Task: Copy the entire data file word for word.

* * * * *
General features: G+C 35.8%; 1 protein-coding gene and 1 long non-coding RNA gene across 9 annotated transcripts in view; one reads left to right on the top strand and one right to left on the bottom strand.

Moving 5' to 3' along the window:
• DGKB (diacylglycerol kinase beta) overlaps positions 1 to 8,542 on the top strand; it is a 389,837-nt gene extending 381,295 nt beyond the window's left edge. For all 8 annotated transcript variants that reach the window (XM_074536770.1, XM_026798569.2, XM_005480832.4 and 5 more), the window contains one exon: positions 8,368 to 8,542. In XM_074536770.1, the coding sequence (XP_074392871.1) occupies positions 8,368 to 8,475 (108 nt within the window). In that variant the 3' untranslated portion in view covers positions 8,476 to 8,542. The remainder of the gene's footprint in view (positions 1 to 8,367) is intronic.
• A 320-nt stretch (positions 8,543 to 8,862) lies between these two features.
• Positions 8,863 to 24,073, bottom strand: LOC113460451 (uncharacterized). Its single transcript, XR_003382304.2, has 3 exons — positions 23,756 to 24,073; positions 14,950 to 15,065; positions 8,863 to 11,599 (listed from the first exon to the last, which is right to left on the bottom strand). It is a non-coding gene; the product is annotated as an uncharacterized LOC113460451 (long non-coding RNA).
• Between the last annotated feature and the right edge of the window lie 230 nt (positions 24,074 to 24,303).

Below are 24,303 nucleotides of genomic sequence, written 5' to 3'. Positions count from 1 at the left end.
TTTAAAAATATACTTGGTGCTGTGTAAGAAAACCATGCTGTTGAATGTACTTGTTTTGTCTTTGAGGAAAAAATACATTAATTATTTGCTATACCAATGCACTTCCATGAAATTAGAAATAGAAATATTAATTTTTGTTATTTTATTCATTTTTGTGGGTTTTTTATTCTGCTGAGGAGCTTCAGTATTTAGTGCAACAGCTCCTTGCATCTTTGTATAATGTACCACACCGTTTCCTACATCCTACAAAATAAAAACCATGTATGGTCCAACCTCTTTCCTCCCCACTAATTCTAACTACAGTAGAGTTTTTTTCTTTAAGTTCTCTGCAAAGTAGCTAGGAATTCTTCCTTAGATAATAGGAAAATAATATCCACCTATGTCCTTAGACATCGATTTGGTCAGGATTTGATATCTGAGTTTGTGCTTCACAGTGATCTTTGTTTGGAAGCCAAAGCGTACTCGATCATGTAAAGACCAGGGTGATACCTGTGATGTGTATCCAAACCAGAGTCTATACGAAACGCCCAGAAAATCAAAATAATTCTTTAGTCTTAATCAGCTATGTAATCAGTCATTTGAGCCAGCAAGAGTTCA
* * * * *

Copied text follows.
General features: G+C 35.8%; 1 protein-coding gene and 1 long non-coding RNA gene across 9 annotated transcripts in view; one reads left to right on the top strand and one right to left on the bottom strand.

Moving 5' to 3' along the window:
• DGKB (diacylglycerol kinase beta) overlaps positions 1 to 8,542 on the top strand; it is a 389,837-nt gene extending 381,295 nt beyond the window's left edge. For all 8 annotated transcript variants that reach the window (XM_074536770.1, XM_026798569.2, XM_005480832.4 and 5 more), the window contains one exon: positions 8,368 to 8,542. In XM_074536770.1, the coding sequence (XP_074392871.1) occupies positions 8,368 to 8,475 (108 nt within the window). In that variant the 3' untranslated portion in view covers positions 8,476 to 8,542. The remainder of the gene's footprint in view (positions 1 to 8,367) is intronic.
• A 320-nt stretch (positions 8,543 to 8,862) lies between these two features.
• Positions 8,863 to 24,073, bottom strand: LOC113460451 (uncharacterized). Its single transcript, XR_003382304.2, has 3 exons — positions 23,756 to 24,073; positions 14,950 to 15,065; positions 8,863 to 11,599 (listed from the first exon to the last, which is right to left on the bottom strand). It is a non-coding gene; the product is annotated as an uncharacterized LOC113460451 (long non-coding RNA).
• Between the last annotated feature and the right edge of the window lie 230 nt (positions 24,074 to 24,303).

Below are 24,303 nucleotides of genomic sequence, written 5' to 3'. Positions count from 1 at the left end.
TTTAAAAATATACTTGGTGCTGTGTAAGAAAACCATGCTGTTGAATGTACTTGTTTTGTCTTTGAGGAAAAAATACATTAATTATTTGCTATACCAATGCACTTCCATGAAATTAGAAATAGAAATATTAATTTTTGTTATTTTATTCATTTTTGTGGGTTTTTTATTCTGCTGAGGAGCTTCAGTATTTAGTGCAACAGCTCCTTGCATCTTTGTATAATGTACCACACCGTTTCCTACATCCTACAAAATAAAAACCATGTATGGTCCAACCTCTTTCCTCCCCACTAATTCTAACTACAGTAGAGTTTTTTTCTTTAAGTTCTCTGCAAAGTAGCTAGGAATTCTTCCTTAGATAATAGGAAAATAATATCCACCTATGTCCTTAGACATCGATTTGGTCAGGATTTGATATCTGAGTTTGTGCTTCACAGTGATCTTTGTTTGGAAGCCAAAGCGTACTCGATCATGTAAAGACCAGGGTGATACCTGTGATGTGTATCCAAACCAGAGTCTATACGAAACGCCCAGAAAATCAAAATAATTCTTTAGTCTTAATCAGCTATGTAATCAGTCATTTGAGCCAGCAAGAGTTCA